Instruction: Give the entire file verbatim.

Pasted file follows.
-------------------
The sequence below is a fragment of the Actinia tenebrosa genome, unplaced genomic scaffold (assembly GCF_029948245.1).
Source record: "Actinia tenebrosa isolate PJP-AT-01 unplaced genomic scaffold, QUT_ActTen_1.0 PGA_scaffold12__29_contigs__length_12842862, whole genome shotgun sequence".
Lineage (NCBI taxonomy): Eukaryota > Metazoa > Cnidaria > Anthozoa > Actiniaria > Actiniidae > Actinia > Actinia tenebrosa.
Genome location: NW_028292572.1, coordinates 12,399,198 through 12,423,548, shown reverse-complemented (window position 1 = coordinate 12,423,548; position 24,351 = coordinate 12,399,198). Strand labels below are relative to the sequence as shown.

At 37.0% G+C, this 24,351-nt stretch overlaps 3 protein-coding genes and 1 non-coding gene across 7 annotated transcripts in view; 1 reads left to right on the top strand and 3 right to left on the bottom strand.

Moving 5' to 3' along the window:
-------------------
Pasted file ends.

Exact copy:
The sequence below is a fragment of the Actinia tenebrosa genome, unplaced genomic scaffold (assembly GCF_029948245.1).
Source record: "Actinia tenebrosa isolate PJP-AT-01 unplaced genomic scaffold, QUT_ActTen_1.0 PGA_scaffold12__29_contigs__length_12842862, whole genome shotgun sequence".
Lineage (NCBI taxonomy): Eukaryota > Metazoa > Cnidaria > Anthozoa > Actiniaria > Actiniidae > Actinia > Actinia tenebrosa.
Genome location: NW_028292572.1, coordinates 12,399,198 through 12,423,548, shown reverse-complemented (window position 1 = coordinate 12,423,548; position 24,351 = coordinate 12,399,198). Strand labels below are relative to the sequence as shown.

At 37.0% G+C, this 24,351-nt stretch overlaps 3 protein-coding genes and 1 non-coding gene across 7 annotated transcripts in view; 1 reads left to right on the top strand and 3 right to left on the bottom strand.

Moving 5' to 3' along the window: